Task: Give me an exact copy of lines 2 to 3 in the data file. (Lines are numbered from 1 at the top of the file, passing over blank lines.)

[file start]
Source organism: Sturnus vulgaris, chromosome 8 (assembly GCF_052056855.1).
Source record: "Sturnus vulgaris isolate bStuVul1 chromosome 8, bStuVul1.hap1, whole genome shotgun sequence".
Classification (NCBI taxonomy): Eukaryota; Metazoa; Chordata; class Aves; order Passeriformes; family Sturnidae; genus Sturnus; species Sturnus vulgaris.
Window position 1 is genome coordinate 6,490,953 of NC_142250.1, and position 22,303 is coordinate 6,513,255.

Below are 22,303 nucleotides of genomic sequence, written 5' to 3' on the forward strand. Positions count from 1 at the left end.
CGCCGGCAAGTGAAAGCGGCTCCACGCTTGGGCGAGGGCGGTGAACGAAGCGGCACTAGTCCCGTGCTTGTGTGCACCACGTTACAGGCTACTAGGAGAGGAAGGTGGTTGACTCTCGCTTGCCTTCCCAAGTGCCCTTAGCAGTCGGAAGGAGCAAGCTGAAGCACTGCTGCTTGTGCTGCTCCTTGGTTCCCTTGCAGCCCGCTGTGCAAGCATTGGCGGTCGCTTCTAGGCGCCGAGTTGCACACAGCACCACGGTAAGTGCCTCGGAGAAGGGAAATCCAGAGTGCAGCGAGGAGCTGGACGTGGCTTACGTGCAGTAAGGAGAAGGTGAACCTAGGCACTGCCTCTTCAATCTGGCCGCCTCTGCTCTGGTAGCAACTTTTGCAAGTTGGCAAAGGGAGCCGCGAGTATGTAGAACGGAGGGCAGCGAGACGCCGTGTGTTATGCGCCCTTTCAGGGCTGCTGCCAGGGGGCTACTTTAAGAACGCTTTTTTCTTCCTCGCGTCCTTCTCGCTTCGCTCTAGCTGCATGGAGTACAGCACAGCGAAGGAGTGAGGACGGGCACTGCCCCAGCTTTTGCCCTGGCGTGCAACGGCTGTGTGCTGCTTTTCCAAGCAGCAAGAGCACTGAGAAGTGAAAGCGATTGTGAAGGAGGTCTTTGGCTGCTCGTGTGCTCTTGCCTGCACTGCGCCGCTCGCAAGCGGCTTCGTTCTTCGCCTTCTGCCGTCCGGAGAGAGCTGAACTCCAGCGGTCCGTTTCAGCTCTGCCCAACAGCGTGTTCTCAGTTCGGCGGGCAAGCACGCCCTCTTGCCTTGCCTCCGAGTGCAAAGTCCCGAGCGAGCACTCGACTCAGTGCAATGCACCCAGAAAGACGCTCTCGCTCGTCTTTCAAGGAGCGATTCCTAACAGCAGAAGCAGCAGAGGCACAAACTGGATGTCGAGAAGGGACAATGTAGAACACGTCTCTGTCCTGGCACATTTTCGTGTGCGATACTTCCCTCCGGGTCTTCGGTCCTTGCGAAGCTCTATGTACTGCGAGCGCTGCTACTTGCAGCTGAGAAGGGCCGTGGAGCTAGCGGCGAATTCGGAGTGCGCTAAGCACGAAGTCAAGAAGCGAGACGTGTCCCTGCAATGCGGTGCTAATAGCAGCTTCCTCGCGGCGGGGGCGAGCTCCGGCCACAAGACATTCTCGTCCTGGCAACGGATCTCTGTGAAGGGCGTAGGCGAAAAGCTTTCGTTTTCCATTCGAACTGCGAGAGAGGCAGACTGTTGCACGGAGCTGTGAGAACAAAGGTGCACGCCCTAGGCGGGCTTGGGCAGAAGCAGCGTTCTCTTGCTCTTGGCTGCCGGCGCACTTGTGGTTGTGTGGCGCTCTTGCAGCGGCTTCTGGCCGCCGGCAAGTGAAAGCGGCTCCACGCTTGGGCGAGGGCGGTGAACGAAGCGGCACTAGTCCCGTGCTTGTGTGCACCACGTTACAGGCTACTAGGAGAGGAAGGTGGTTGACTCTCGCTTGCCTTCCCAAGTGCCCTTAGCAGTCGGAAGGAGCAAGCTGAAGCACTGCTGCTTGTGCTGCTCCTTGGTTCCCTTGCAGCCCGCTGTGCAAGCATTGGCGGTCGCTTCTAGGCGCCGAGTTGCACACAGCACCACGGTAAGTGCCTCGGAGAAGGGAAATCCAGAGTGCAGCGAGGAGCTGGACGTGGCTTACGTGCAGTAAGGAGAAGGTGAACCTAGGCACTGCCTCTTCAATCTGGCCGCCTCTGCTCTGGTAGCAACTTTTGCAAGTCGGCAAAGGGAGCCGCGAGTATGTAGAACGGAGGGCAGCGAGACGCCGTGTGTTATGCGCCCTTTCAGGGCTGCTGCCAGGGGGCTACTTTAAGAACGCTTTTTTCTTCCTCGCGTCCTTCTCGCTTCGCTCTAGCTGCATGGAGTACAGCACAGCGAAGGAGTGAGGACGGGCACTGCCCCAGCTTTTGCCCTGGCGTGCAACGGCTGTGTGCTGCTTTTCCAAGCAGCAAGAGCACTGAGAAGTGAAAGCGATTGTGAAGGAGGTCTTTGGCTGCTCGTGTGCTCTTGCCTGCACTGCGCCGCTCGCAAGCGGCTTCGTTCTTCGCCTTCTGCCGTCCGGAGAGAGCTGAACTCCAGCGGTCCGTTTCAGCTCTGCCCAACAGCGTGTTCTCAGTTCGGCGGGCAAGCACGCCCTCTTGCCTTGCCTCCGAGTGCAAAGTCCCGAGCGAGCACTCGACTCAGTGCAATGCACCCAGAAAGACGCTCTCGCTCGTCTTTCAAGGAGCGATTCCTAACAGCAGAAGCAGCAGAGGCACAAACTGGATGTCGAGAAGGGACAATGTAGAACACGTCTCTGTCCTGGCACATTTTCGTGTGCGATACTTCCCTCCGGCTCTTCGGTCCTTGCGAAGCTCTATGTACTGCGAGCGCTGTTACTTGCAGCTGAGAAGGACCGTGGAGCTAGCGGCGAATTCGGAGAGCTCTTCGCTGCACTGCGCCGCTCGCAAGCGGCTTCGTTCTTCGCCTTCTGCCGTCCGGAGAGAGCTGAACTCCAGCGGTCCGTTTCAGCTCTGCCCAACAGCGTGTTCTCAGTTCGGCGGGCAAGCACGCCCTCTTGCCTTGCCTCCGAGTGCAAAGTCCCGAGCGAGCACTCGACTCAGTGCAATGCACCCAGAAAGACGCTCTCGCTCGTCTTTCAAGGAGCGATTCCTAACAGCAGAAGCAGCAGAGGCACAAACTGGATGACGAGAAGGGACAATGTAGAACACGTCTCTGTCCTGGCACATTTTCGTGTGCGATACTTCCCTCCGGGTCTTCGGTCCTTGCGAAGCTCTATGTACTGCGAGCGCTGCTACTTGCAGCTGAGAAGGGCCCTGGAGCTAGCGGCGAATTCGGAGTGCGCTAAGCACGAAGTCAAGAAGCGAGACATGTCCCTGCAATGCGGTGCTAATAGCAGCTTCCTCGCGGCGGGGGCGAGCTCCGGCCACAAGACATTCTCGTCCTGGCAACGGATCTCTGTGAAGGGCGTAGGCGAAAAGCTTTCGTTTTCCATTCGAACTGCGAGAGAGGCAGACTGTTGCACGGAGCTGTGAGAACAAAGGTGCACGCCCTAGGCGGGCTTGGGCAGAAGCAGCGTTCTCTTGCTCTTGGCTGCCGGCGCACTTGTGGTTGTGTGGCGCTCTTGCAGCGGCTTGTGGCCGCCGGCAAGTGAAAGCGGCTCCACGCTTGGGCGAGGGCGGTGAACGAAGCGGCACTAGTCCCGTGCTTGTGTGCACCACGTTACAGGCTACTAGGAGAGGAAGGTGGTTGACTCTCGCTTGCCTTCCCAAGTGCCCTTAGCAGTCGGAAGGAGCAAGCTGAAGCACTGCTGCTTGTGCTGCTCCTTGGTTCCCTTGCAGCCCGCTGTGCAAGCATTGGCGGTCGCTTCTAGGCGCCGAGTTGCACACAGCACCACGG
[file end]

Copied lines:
Source record: "Sturnus vulgaris isolate bStuVul1 chromosome 8, bStuVul1.hap1, whole genome shotgun sequence".
Classification (NCBI taxonomy): Eukaryota; Metazoa; Chordata; class Aves; order Passeriformes; family Sturnidae; genus Sturnus; species Sturnus vulgaris.